Home > Great Big Greenhouse Blog > February 2015 > ALL IN THE FAMILY


When Carolus Linnaeus created his binomial plant naming system--a hierarchical classification of all plants--in the 18th century, a plant received two Latin or Latinized names (genus and species) identifying it as a unique member of the world’s plant kingdom.  For instance, while many plants are commonly called daises, you know exactly what plant you have if you know it is a Gerbera jamesonii, Gerbera Daisy.  Now, a knowledge of plant families isn’t as helpful to the average gardener as a knowledge of botanical names, but it is fun to know as much about our favorite plants as we possibly can.
Each species is grouped into a genus by commonly held primary characteristics, and each genus grouped into plant families by more broadly similar characteristics.  An easy to follow analogy would be humans (genus homo, species sapiens sapiens) being placed in the family Hominidae, other members of which include gorillas and chimps.  You have to admit we are obviously more like chimpanzees (Pan troglodytes) than horses (Equus ferus caballus.)  (Incidentally, don’t Chimps live in trees, yet troglodyte means cave dweller?)

Monkey analogy aside (and yes, I know Chimps are not “monkeys”), these groupings do not necessarily make identifying their members an easy task.  A plant family, and even a plant genus, may hold a lot of variation in appearance.  This is because it is the similarities in reproductive parts (flowers, fruits and seeds), rather than more easily identified characteristics such as growth habit (tree, shrub, vine), annual or perennial, leafy versus spikey, and so forth, that determine the family ties.  Each plant family has a set of characteristics that differentiate it from other families.  The flower of the Peace lily (genus Spathiphyllum, family Araceae) is obviously different from that of the annual geranium (genus Pelargonium, family Geraniaceae), while it is very similar to other members of the araceae family like the Caladium (Caladium hortulanum) or Calla lily (Zantedeschia aethiopica.)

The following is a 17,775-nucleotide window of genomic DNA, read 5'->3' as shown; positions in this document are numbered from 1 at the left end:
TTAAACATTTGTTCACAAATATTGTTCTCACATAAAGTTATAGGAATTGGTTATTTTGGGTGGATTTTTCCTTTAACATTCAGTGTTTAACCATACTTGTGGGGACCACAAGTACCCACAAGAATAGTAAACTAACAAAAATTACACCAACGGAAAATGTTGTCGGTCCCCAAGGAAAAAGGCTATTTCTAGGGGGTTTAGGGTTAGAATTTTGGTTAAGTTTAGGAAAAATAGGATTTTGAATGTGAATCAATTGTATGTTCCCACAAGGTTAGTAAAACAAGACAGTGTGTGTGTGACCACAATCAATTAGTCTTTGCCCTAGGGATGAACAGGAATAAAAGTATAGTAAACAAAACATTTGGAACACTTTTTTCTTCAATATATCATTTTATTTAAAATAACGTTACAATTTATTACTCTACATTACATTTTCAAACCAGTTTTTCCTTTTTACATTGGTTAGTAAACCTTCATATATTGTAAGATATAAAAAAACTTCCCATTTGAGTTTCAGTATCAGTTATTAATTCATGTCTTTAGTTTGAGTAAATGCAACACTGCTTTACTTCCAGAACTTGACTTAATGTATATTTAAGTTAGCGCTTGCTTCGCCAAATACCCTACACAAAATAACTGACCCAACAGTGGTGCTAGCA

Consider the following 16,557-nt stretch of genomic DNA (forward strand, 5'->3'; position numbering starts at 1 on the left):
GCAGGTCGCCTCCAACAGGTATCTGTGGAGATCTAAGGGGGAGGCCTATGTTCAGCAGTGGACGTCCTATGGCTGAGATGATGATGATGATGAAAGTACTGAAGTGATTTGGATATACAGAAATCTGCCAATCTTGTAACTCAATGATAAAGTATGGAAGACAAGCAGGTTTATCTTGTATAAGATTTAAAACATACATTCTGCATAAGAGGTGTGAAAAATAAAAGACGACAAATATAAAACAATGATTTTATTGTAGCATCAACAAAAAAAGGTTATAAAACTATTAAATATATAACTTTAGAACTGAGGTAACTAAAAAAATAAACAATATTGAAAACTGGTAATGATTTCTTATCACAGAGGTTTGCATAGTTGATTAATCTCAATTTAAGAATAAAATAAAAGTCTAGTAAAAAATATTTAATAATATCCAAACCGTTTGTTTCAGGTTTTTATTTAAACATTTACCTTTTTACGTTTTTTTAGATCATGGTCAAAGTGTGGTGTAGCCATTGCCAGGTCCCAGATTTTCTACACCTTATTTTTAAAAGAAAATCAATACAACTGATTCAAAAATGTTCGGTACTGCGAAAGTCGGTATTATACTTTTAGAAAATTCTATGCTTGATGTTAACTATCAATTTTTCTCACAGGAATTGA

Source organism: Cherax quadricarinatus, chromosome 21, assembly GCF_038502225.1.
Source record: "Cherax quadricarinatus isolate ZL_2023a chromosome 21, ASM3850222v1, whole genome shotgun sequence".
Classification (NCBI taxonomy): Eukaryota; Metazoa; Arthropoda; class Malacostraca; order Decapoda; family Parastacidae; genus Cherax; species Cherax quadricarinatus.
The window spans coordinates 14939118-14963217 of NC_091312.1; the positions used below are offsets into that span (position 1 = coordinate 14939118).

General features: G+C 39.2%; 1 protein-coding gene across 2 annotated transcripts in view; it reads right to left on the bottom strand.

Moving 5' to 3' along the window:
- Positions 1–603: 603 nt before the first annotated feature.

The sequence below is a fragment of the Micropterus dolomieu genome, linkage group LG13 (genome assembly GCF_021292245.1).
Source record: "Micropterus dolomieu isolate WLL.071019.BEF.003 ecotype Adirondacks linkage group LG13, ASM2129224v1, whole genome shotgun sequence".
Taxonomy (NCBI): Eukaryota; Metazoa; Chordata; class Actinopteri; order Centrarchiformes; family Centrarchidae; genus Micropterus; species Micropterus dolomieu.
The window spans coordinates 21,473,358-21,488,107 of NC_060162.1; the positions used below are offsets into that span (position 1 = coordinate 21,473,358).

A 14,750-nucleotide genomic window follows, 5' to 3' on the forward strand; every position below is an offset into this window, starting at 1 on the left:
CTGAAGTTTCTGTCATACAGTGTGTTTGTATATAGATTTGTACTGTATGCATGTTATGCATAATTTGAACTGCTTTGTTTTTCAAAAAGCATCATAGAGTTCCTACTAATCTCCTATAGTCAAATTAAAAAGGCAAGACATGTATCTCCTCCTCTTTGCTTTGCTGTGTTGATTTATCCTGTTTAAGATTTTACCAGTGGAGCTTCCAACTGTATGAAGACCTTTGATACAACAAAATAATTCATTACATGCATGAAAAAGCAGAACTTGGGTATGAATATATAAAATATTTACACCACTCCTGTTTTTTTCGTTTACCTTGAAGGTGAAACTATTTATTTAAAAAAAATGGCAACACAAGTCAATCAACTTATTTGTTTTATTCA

Sometimes the similarities are hard to spot without dissecting the flowers, examining cross sections of vascular bundles, or viewing pollen under a microscope.  Take the family Euphorbiaceae, which contains the genus Euphorbia, as well as genera Breynia, Acalypha, Codiaeum, Jatropha, Ricinus and moreA common characteristic among members of this plant family is that all flowers are small and unisexual (either a male flower or a female flower, not a flower with both sexual parts), although both male and female flowers can be found on the same plant.  Think of the small yellow flowers in the center of the colorful bracts of the poinsettia (Euphorbia pulcherrima.)  With no obvious similarity in flower, the Euphorbiaceae family also contains the Chenille plant (Acalypha hispida) with long dense pendant spikes of tiny bright red flowers resembling long fuzzy red worms.   Another member is the Croton (Codiaeum variegatum), a tropical shrub with colorful leathery leaves and small insignificant flowers, the male flowers having tiny white petals.  Even the notorious Caster-bean plant (Ricinus communis), who’s seeds produce a poison that you do not want to find in your mail box (get it?), is a family member.  This tall tree-like annual herb looks nothing like another family member, the popular houseplant Crown-of-thorns (Euphorbia milii), a succulent shrub whose stems are covered with sharp spines.

Just as with our own families, however, the closer the relationship, the more similar the primary characteristics.  I look a lot like my medium height, dark-haired, blue-eyed brother, and not so much like my tall, blonde, brown-eyed cousin.  In addition to small, unisex flowers, the genus Euphorbia shares a flower characteristic that is not shared by the rest of its family.  Euphorbia have a flower type known as a cyathium, a special way in which its flowers are grouped.  You can recognize the similarity in flower on the poinsettia to the flower on the large succulent Pencil cactus (Euphorbia tirucallii.)  The members of this genus still vary widely in broader characteristics.  Some are herbaceous annuals (Euphorbia graminea ‘Diamond Frost’) or perennials like the garden spurges, while others are leafy shrubs or trees (Euphorbia punicea—Jamaican poinsettia.)  A large number of euphorbias are succulents, some small and creeping (Euphorbia myrsinites), some tall and tree-like (Euphorbia trigona).  With over 2000 species in the genus, there are euphorbias in all shapes and sizes, all ultimately identified by their flowers.

Since the development of DNA sampling, many species are being reassigned and/or renamed as we gain a better picture of the genetic similarities and differences between plants.  Some of us would probably love to be reassigned to another family--richer, handsomer, more athletic, smarter, etc.  On the other hand, for most of us, family is where we are most comfortable, feel safer, and are accepted despite our less desirable characteristics!   
Posted: 2/25/2015 by Margot | with 0 comment(s)
Filed under: MargotGunn, TheGreatIndoors
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